Rajasthan Assembly Election 2018: A year on, Afrazul killing not a poll issue in Rajsamand
Rajasthan assembly election 2018: Afrazul Khan, a migrant worker from Bengal, was hacked and burnt to death by Shambhulal Regar, a local marble trader, in Rajsamand, about 68 km from Udaipur, on December 6 last year. Now, amid the din of elections, the issue has no resonance on the ground, possibly because Khan was an outsider.Updated: Dec 07, 2018 09:40 IST
A year after a migrant worker from West Bengal was brutally murdered in this white marble-producing town located along the Aravalli hills in Rajasthan, people want to leave the painful memory behind and move on, as they prepared to vote in assembly elections being held on December 7.
Afrazul Khan was hacked and burnt to death by Shambhulal Regar, a local marble trader, in Rajsamand, about 68 km from Udaipur, on December 6 last year.
Regar had claimed that he killed Khan over ‘love jihad’, a term right-wing groups use to allege an Islamist strategy of converting Hindu women through seduction, marriage or money. But the Rajasthan police, in its charge sheet, said Regar’s real motive was to hide his “illicit relations” with a woman he called his “Hindu sister”.
Now, amid the din of elections, the issue has no resonance on the ground, possibly because Khan was an outsider. “No doubt, that was a painful incident and the guilty should be punished as per the law. But that incident has not cast a shadow on the relations between Hindus and Muslims who have been living in harmony here for centuries,” said Ganesh Singh, a grocery shop owner in Kankroli.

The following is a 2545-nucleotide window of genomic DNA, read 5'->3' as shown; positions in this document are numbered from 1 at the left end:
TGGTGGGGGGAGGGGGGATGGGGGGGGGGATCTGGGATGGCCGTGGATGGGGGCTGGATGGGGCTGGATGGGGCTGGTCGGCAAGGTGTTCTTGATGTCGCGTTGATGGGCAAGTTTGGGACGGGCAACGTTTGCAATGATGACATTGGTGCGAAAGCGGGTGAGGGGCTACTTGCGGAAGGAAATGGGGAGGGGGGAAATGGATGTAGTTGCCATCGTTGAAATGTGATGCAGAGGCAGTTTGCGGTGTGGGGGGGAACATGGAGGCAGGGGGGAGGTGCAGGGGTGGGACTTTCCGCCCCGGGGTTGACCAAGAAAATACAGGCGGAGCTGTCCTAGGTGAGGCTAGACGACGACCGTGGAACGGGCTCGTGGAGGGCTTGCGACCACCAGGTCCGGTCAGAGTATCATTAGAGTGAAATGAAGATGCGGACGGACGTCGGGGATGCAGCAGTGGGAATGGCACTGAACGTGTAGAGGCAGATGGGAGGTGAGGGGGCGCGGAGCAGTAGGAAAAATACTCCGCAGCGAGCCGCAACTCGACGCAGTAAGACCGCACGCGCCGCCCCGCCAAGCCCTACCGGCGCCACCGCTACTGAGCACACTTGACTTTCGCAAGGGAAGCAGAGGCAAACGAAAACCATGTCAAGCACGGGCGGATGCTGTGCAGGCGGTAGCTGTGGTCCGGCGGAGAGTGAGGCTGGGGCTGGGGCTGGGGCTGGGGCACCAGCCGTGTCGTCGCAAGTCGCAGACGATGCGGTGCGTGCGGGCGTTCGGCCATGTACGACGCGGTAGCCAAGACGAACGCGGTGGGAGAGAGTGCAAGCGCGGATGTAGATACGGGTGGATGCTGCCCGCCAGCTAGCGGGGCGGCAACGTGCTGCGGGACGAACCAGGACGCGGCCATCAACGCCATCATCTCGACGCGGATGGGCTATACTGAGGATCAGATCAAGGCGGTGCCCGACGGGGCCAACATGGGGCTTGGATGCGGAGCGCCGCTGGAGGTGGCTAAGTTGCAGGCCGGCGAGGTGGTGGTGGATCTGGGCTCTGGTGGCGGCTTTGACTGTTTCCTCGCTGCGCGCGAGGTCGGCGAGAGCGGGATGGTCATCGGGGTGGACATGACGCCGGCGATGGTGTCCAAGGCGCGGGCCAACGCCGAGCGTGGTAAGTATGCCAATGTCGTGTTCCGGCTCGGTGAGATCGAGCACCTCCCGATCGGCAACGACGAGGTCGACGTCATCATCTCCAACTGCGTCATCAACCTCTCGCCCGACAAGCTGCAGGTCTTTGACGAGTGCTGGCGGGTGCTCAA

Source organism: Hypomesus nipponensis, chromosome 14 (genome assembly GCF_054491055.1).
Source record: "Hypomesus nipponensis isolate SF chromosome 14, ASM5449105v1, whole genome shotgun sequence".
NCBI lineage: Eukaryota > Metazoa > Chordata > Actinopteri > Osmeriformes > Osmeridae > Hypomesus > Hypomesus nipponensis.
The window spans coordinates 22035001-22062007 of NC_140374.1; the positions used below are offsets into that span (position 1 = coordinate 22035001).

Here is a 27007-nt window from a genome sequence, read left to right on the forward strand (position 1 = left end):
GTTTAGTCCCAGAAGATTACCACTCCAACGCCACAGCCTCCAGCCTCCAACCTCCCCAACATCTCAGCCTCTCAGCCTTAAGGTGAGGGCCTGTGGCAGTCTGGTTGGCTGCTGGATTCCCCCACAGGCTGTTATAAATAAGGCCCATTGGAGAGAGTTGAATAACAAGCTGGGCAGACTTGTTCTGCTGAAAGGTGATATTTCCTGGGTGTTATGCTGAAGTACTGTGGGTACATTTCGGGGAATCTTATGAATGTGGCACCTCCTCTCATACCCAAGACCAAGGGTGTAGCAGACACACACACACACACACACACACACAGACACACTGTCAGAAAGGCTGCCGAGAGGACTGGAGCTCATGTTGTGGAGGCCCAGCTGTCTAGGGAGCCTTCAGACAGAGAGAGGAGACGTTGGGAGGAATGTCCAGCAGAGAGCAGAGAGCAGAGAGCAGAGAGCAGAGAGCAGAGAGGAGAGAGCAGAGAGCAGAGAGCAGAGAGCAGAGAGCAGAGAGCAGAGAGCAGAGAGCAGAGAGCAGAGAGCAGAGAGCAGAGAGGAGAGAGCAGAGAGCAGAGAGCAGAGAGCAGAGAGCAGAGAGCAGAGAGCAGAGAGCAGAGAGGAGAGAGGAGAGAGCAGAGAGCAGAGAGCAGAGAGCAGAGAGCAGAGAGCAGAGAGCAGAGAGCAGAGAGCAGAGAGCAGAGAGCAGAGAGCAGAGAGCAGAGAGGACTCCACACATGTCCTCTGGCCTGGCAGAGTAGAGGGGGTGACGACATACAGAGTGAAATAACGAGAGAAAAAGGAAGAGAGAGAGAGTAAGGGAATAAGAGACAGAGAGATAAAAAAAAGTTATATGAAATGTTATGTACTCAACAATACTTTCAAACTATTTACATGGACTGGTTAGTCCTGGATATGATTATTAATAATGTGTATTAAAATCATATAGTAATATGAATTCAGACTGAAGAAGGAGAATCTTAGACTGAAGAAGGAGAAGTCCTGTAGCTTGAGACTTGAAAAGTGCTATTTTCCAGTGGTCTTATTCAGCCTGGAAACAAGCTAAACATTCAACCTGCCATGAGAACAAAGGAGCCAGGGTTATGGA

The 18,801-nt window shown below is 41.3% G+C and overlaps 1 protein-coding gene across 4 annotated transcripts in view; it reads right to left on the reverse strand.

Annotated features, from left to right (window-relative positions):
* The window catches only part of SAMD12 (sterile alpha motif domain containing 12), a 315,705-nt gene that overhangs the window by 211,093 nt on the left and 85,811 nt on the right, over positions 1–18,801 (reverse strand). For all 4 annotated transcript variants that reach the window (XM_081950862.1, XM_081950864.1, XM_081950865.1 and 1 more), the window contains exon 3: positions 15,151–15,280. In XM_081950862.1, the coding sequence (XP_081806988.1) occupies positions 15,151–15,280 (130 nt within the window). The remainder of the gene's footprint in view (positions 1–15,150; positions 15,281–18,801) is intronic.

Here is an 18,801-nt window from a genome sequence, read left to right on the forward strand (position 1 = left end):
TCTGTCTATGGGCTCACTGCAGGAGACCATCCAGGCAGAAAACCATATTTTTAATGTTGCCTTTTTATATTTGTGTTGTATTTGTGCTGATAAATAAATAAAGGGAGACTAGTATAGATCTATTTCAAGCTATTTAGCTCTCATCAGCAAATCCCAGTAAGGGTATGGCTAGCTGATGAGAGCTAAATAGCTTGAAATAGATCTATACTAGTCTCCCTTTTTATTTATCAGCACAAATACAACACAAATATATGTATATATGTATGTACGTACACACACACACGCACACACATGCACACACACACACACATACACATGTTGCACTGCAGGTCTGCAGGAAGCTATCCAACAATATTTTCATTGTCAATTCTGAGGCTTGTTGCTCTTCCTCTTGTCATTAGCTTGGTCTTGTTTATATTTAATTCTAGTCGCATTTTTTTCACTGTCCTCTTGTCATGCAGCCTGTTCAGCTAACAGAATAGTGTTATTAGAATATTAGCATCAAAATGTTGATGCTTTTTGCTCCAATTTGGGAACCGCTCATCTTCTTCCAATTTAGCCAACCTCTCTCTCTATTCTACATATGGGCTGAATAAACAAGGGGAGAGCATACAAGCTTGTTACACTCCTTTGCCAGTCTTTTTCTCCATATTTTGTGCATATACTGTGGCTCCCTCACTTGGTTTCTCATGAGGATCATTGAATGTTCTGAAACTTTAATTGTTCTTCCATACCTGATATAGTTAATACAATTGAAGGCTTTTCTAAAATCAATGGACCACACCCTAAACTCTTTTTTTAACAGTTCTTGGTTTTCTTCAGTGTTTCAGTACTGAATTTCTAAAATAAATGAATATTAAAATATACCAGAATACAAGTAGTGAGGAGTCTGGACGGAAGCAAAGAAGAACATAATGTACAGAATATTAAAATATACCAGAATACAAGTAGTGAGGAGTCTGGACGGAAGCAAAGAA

Ali Asgat, a businessman and a resident of Hauz Qazi Chowk in Dariba, Rajsamand, echoed his views. “Barring that one incident, Hindus and Muslims have lived in peace here. We have business and personal relations with each other. If we develop differences during the day, we try to sort those out by the evening,” he said.
Both the Bharatiya Janata Party (BJP) and the Congress have steered clear of the issue.
When Rajasthan votes on Friday, a keen contest is on the cards in Rajsamand where state minister and senior BJP leader, Kiran Maheshwari, is pitted against Congress’s Narayan Singh Bhati.
Although the perception is that intense infighting within the BJP could prove costly for Maheshwari, who is seeking re-election, the party dismissed reports of any factionalism and expressed confidence that Maheshwari would retain the seat. “There is no infighting. All our leaders and workers are solidly behind Maheshwariji. There were some issues initially but we have resolved them,” Rajsamand district BJP president, Bhanwar Lal Sharma, said.
Sharma insisted that the killing of Afrazul was not a poll issue. “There is no communal discord here. We take everybody along on our development journey.”
His Congress counterpart, Devakinandan Gurjar, agreed. “That incident does not even have 1% impact on these elections. All communities live in harmony...,” he said.
Political analysts were of the view that peace has prevailed in the area despite external influences trying to cause disturbances some time ago. “In the recent past, there were some incidents which we never would have imagined but, overall, the people have resisted all such attempts and have been living in harmony for centuries now,” said educationist Rakesh Tailang. “People have almost forgotten Afrazul. That is no issue mainly because water, electricity, housing, food, roads, jobs, price rise, agrarian distress and sustainable development remain the primary issues for the common people,” he said.”
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First Published: Dec 07, 2018 09:27 IST